|Collecting and preserving meteorites since 1998.|
The Carancas meteorite violently exploded when it made landfall just south of Lake Titicaca on September 15, 2007. It is one of three historically witnessed crater-forming events along with Sikhote-Alin and Sterlitamak; of the three, Carancas is the only stony meteorite.
I obtained the following photographs from a public German forum; based on the content of some of the photos, I believe they were taken by T. Kenkmann, N. A. Artemieva, K Wunnemann, M. H. Poelchau, D. Elbeshausen, and/or H. Nunez del Prado. If anyone has a copyright issue with my using them, please let me know.
From MAPS Vol. 44, No. 7. (I'd consider getting a subscription if you don't already have one -- a lot of the papers are very technical, but there's always accessible information: see below.)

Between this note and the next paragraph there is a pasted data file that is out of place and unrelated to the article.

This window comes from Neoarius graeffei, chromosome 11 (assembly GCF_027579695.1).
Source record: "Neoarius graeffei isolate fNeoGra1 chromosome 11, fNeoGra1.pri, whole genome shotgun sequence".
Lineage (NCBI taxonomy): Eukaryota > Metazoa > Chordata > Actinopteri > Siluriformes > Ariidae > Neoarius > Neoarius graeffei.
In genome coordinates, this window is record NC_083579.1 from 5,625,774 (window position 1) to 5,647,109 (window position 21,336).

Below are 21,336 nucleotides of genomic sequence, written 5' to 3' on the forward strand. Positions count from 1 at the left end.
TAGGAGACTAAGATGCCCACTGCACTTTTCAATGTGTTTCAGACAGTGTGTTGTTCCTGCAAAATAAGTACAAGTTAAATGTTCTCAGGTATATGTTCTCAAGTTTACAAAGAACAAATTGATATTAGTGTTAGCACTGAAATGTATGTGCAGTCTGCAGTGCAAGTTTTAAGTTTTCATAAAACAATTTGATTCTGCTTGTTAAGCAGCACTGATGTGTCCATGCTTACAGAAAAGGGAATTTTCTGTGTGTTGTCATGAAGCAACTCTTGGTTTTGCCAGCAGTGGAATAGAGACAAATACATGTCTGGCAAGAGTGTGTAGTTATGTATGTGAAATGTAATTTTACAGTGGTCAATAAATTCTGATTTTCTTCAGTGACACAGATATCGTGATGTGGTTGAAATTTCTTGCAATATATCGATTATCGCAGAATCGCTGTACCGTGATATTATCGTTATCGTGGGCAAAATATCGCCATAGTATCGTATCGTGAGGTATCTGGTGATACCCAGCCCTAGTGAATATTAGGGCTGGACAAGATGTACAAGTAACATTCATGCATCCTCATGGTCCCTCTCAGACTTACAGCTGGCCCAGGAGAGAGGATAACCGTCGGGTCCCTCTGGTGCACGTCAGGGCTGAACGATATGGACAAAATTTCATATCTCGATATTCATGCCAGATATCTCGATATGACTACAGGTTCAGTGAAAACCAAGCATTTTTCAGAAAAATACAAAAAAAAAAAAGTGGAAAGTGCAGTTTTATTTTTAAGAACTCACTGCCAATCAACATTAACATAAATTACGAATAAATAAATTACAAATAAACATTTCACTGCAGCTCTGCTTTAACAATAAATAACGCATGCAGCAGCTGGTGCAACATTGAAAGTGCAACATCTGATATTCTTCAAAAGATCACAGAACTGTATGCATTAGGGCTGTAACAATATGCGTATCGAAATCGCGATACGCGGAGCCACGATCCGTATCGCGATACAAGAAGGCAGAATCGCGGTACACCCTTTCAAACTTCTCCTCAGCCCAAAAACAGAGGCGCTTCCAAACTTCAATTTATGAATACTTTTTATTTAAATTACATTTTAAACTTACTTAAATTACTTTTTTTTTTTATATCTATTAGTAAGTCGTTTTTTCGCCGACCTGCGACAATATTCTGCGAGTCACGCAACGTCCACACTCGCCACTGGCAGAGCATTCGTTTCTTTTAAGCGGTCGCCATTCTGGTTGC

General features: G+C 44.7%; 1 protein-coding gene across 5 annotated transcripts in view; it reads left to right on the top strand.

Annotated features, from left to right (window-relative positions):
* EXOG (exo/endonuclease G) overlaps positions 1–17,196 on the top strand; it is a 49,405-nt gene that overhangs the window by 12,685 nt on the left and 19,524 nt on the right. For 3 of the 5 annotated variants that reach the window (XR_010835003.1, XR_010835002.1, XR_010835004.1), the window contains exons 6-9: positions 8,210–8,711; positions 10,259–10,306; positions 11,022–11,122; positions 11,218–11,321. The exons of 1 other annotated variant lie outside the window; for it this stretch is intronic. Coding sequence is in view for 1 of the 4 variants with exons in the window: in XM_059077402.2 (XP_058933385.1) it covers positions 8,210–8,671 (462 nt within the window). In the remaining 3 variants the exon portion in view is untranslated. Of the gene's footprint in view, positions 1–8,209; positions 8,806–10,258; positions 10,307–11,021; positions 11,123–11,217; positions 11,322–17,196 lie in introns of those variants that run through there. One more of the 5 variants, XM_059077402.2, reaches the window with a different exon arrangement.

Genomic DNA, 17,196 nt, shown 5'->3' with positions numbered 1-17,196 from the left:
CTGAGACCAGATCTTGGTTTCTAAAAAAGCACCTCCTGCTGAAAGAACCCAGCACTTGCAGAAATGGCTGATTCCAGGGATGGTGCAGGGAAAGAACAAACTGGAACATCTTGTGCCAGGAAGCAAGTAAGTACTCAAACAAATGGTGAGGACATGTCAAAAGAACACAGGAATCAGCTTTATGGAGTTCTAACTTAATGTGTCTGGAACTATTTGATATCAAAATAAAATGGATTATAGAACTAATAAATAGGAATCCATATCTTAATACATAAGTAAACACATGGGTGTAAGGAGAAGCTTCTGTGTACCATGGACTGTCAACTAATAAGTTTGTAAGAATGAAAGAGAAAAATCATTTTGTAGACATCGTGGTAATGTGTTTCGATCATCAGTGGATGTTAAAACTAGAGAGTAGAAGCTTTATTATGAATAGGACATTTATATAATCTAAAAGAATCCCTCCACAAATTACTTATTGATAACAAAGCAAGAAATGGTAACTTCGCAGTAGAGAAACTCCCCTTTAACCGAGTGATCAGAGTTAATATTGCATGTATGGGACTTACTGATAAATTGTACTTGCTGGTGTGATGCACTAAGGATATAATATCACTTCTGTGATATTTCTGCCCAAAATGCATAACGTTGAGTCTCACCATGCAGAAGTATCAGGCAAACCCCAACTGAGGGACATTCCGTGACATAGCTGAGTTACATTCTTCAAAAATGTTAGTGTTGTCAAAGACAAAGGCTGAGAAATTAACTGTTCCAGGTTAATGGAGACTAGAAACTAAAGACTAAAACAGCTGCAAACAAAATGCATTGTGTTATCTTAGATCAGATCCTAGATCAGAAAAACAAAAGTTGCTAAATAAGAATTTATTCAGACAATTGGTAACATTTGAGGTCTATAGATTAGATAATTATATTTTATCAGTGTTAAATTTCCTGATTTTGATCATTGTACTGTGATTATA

As a studying geologist, I would like to point out that the above paper is awesome. It's worth trying to get the back issue of MAPS if you're interested in such things.
I don't know what the total weight of the recovered fragments is, but, according to a variety of sources, it's somewhere between five and ten kilograms. To my knowledge, the biggest single piece still intact currently weighs ~345 grams, but the majority of the material was recovered with magnets in the form of tiny fragments and dust.
These pieces come directly from a Bolivian mineral-dealer who visited the site shortly after the fall.
The above fragment is another fresh recovery replete with local soil and a few patches of black sheared surface.
Send an Email
A fresh, blocky fragment with some great exposed chondrules.
Send an Email
0.123 grams - sold
0.190 grams - sold
0.222 grams - sold
0.273 grams - sold
0.339 grams - sold
1.582 grams - sold
3.477 grams - sold